# Welcome to Electrostatics Outline 1 Coulombs Law 2

- Slides: 84

Welcome… …to Electrostatics

Outline 1. Coulomb’s Law 2. The Electric Field - Examples 3. Gauss Law - Examples 4. Conductors in Electric Field

Coulomb’s Law Coulomb’s law quantifies the magnitude of the electrostatic force. Coulomb’s law gives the force (in Newtons) between charges q 1 and q 2, where r 12 is the distance in meters between the charges, and k=9 x 109 N·m 2/C 2.

Coulomb’s Law Force is a vector quantity. The equation on the previous slide gives the magnitude of the force. If the charges are opposite in sign, the force is attractive; if the charges are the same in sign, the force is repulsive. Also, the constant k is equal to 1/4 0, where 0=8. 85 x 10 -12 C 2/N·m 2.

Coulomb’s Law • If q 1 and q 2 are located at points having position vectors r 1 and r 2 then the Force F 12 is given by;

The equation is valid for point charges. If the charged objects are spherical and the charge is uniformly distributed, r 12 is the distance between the centers of the spheres. r 12 - + If more than one charge is involved, the net force is the vector sum of all forces (superposition). For objects with complex shapes, you must add up all the forces acting on each separate charge (turns into calculus!). + + + - - -

Solving Problems Involving Coulomb’s Law and Vectors Example: Calculate the net electrostatic force on charge Q 3 due to the charges Q 1 and Q 2. y 30 cm Q 3=+65 C 60 cm =30º Q 1=-86 C Q 2=+50 C 52 cm x

Step 0: Think! This is a Coulomb’s Law problem (all we have to work with, so far). We only want the forces on Q 3. Forces are additive, so we can calculate F 32 and F 31 and add the two. If we do our vector addition using components, we must resolve our forces into their x- and y-components.

Step 1: Diagram y Draw and label relevant quantities. Draw axes, showing origin and directions. 30 cm F 32 Draw a representative sketch. Q 3=+65 C F 31 60 cm =30º Q 1=-86 C Q 2=+50 C 52 cm Draw and label forces (only those on Q 3). Draw components of forces which are not along axes. x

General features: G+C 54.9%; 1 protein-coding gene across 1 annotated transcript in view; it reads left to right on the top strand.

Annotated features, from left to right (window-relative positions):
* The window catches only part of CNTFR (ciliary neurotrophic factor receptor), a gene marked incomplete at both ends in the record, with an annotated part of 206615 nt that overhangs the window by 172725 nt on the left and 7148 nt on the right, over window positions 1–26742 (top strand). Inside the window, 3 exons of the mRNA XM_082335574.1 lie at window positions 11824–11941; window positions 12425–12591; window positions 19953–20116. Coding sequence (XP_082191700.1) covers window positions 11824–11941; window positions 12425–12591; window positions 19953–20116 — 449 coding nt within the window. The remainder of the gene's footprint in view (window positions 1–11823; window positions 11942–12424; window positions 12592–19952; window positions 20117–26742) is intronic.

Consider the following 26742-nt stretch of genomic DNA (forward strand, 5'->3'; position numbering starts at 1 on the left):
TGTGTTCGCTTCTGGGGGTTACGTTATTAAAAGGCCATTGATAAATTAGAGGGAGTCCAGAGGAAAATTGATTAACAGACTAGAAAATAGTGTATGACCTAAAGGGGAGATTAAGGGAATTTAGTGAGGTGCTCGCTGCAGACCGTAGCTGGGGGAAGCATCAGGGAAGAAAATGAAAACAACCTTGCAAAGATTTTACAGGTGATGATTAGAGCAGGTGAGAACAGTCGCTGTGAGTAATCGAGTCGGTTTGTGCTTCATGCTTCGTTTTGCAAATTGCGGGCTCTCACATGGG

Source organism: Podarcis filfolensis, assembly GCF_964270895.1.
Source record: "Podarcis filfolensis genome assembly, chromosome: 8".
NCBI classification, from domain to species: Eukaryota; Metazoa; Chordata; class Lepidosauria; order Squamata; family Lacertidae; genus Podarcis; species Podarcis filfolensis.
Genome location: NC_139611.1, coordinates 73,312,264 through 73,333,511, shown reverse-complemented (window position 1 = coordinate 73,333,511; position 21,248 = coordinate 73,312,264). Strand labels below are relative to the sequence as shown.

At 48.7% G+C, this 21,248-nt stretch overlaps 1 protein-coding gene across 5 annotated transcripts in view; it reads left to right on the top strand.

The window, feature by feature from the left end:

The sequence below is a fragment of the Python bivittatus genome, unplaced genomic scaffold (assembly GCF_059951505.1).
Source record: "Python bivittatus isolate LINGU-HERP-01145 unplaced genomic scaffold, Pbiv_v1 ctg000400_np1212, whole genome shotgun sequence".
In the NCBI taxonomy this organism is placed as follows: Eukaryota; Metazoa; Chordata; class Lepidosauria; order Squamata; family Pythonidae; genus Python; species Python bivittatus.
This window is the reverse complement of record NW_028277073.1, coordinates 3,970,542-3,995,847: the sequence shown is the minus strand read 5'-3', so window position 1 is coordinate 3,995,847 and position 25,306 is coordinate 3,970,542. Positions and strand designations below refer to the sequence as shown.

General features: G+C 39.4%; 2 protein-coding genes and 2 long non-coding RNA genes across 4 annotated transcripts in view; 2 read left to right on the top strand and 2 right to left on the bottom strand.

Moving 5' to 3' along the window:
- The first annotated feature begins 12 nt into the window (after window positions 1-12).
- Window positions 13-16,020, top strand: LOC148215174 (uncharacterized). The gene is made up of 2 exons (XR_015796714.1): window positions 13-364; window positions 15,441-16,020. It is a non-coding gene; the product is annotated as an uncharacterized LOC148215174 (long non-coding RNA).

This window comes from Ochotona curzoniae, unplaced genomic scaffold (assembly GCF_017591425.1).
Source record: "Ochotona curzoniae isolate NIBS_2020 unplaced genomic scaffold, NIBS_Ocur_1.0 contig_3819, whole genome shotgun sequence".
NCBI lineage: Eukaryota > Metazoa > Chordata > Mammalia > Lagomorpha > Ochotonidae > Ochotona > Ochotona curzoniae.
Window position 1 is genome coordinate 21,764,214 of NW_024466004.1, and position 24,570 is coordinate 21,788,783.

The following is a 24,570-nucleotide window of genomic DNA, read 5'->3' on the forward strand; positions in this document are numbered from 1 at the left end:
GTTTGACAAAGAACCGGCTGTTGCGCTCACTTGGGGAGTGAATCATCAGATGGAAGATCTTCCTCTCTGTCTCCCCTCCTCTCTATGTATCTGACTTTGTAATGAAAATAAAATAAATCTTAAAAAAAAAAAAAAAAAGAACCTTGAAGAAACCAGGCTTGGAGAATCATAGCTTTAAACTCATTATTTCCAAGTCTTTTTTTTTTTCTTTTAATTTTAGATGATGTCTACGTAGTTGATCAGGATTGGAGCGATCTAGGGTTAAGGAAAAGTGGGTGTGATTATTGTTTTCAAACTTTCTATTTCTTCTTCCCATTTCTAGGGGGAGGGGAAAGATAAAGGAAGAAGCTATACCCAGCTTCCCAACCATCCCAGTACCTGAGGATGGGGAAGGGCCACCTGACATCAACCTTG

Step 2: Starting Equation y F 32 30 cm Q 3=+65 C F 31 60 cm =30º Q 1=-86 C Q 2=+50 C 52 cm “Do I have to put in the absolute value signs? ” x

Step 3: Replace Generic Quantities by Specifics y F 32 r 32=30 cm Q 3=+65 C F 31 r 3 1 =6 0 c =30º Q 1=-86 C Q 2=+50 C 52 cm (from diagram) F 32, y = 330 N and F 32, x = 0 N. m x

Step 3 (continued) y F 32 r 32=30 cm Q 3=+65 C (+ sign comes from diagram) F 31 r 3 1 =6 0 c m =30º Q 1=-86 C Q 2=+50 C 52 cm (- sign comes from diagram) You would get F 31, x = +120 N and F 31, y = -70 N. x

Step 3: Complete the Math y Q 3=+65 C 30 cm The net force is the vector sum of all the forces on Q 3. F 32 F 31 60 cm =30º Q 1=-86 C Q 2=+50 C 52 cm F 3 x = F 31, x + F 32, x = 120 N + 0 N = 120 N F 3 y = F 31, y + F 32, y = -70 N + 330 N = 260 N You know how to calculate the magnitude F 3 and the angle between F 3 and the x-axis. x

Many Point Charges • If we have N point charges Q 1, Q 2… QN, located at r 1, r 1… r. N the vector sum of the forces exerted on Q by each of the charges is given by

Coulomb’s Law: The Big Picture Coulomb's Law quantifies the interaction between charged particles. r 12 + - Q 1 Q 2 Coulomb’s Law was discovered through decades of experiment. By itself, it is just “useful. " Is it part of something bigger?

The Electric Field Coulomb's Law (demonstrated in 1785) shows that charged particles exert forces on each other over great distances. How does a charged particle "know" another one is “there? ”

The Electric Field Faraday, beginning in the 1830's, was the leader in developing the idea of the electric field. Here's the idea: F 12 A charged particle emanates a "field" into all space. Another charged particle senses the field, and “knows” that the first one is there. + + F 21 like charges repel F 13 F 31 unlike charges attract

The Electric Field We define the electric field by the force it exerts on a test charge q 0: By convention the direction of the electric field is the direction of the force exerted on a POSITIVE test charge. The absence of absolute value signs around q 0 means you must include the sign of q 0 in your work.